This is the story of me and my LADA. No, not the car: LADA is “Latent Autoimmune Diabetes of Adults”. It isn’t very well known. Sometimes it’s called Type 1.5, or adult-onset Type 1. It’s something that people need to be more aware of, because a lot of people diagnosed with Type 2 diabetes, actually are suffering from LADA. Which is unfortunate, because the treatment is different, and the right treatment might make a real difference if you’re diagnosed with LADA early enough. I was very lucky (or maybe just pushy), but I was diagnosed with LADA five years ago, and my condition is still stable.
Here’s the story.
About six years ago, I had a couple of routine fasting blood sugar test that were above 100 mg/dl (5.6 mmol/L). No big worry. My BMI was fine, my lipids fine. Next routine test: 110. My GP wasn’t too happy and sent me for a glucose tolerance test – the one where you drink a cup of vilely sweet water and they measure your blood glucose at 30 minute intervals. Crucially, I also asked for them to measure not just glucose, but also insulin levels. My glucose curve was “pre-diabetic”, and my GP would have been happy to diagnose Impaired Glucose Tolerance; except that my insulin levels were low, and also late (i.e. the insulin didn’t start to rise straight after the drink). I was lucky enough to contact a top diabetes endocrinologist and he agreed to see me. A regular doctor who sees plenty of new IGT cases each day might just have rubber stamped me “Type 2 pre-diabetic”. Fortunately, there are also doctors who see the whole range of presentations of diabetes, and are familiar with the subtle complexities of the disorder.
After taking a detailed history, and looking at my test results, he explained it to me like this. “You’re a young man [I was 41], and you’re healthy. You want to lead a long healthy life. One day, your pancreas will stop producing insulin, and you’ll have to control your blood sugar all by yourself. That could happen when you’re 42, or it could happen when you’re 60. That’s partly up to you… If you don’t mind taking medication, even though you feel fine, and if you control your diet like you’re diabetic, you can put this off 5, maybe 10 or even 20 years.”
Now as we know, in Type 1 diabetes, you don’t produce insulin, whereas in Type 2, you can’t use the insulin that you make (eventually, poor blood glucose control means that you lose the ability to produce insulin also in Type 2). The difference between regular “juvenile” Type 1 and LADA is that the loss of the ability to produce insulin takes a lot longer – many years – so that it doesn’t appear until adulthood. As the insulin-producing cells in the pancreas begin to die off, you start to show impaired glucose tolerance and higher fasting blood sugar. Of course, most people who develop glucose intolerance as adults are automatically diagnosed with “pre” (Type 2) diabetes. They are advised to change their lifestyle, and maybe take medication like metformin to lower the blood glucose.
But here’s the LADA catch. Your pancreas is still producing insulin, albeit not enough. Slowly, the insulin producing cells are dying off from the stress – they’re working flat out and not keeping up with the amount of insulin your body needs.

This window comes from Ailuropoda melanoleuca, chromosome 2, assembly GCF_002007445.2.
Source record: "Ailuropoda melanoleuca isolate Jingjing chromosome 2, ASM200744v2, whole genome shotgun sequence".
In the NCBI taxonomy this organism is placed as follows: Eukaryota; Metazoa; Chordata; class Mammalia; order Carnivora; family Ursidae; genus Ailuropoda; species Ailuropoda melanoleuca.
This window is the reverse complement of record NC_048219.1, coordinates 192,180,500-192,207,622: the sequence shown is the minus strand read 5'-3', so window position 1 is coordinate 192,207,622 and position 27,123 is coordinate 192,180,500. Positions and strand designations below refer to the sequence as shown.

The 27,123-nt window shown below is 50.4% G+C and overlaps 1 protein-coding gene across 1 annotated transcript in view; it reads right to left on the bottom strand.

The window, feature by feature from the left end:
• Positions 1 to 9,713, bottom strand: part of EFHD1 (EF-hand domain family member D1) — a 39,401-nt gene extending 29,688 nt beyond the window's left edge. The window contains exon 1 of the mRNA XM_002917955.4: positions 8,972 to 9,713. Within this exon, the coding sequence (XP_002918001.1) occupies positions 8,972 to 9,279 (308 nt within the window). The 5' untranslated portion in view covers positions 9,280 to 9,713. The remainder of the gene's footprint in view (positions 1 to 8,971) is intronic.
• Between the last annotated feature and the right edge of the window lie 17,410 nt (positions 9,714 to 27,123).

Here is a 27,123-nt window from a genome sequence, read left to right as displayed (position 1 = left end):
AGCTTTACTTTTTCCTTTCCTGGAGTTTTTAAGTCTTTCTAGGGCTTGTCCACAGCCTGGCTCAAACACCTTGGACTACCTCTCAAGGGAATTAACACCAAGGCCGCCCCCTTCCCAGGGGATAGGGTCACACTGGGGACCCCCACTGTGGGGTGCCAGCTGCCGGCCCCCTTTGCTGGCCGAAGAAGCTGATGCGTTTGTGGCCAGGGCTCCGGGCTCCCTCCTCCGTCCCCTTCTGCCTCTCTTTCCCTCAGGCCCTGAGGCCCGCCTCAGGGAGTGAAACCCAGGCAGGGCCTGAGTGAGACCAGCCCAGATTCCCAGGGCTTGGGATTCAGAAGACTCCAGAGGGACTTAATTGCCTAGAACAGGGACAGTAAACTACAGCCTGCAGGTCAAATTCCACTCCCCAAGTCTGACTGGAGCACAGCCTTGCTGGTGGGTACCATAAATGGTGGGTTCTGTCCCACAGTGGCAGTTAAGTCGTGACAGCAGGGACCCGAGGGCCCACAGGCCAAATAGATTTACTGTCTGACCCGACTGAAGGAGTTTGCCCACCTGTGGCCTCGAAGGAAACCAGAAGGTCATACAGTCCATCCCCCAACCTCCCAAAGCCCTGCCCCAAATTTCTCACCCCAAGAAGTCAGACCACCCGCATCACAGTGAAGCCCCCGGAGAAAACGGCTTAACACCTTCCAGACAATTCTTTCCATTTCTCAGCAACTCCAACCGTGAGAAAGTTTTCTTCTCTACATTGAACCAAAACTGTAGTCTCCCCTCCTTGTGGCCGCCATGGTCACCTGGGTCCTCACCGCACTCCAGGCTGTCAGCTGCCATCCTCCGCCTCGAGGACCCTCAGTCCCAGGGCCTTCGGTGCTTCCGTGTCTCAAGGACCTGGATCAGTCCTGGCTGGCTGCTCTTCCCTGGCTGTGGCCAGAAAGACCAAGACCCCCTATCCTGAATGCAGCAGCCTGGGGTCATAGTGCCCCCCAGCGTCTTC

One day – and it will inevitably happen one day – your body won’t be able to produce any more insulin, and you need to treat it like full Type 1 diabetes. But by looking after your pancreas, giving it an easier time, a bit of a rest, you might be able prolong the life of those beta cell and put off that day when you need to go on a pump, or regular insulin injections. So that’s why some doctors propose small doses of insulin to relieve the pancreas and hopefully to keep insulin capacity going for as long as possible.
For me, it was an easy choice. Once I started looking at my glucose levels at home, it became clear how much my pancreas was struggling. I was regularly peaking at over 300 mg/dl (16.7 mmol/L) after meals, even though my fasting glucose was steady around 110. So I started with small doses of insulin: just 3 units of Lantus daily. That’s enough to keep the postprandial peaks under control, and give my pancreas the holiday it needs. Five years on, and my fasting glucose is still 110. Another interesting benefit of the low-dose insulin treatment is that it gives you the opportunity to get used to controlling blood sugar, at a time when it’s not that critical to get the control right. I’m not going to go into DKA because of a peak of 300, and any hypos I get are going to be mild. So it’s good training for later life – not to mention the getting used to a diabetic diet.
I know people who were suddenly diagnosed with full-blown Type 1 diabetes in middle age. They were probably LADA for years, but never knew it until their pancreas shut down completely. Perhaps with a low dose insulin treatment they could have put off that day by a few more years. In fairness, not all doctors are convinced that insulin treatment improves the prognosis for LADA, but I for one am happy to take the chance.
So if you’re an adult with impaired glucose tolerance, not obese, and with no family history of Type 2 diabetes, I recommend you ask your doctor to be tested for LADA. There’s more information on this link: here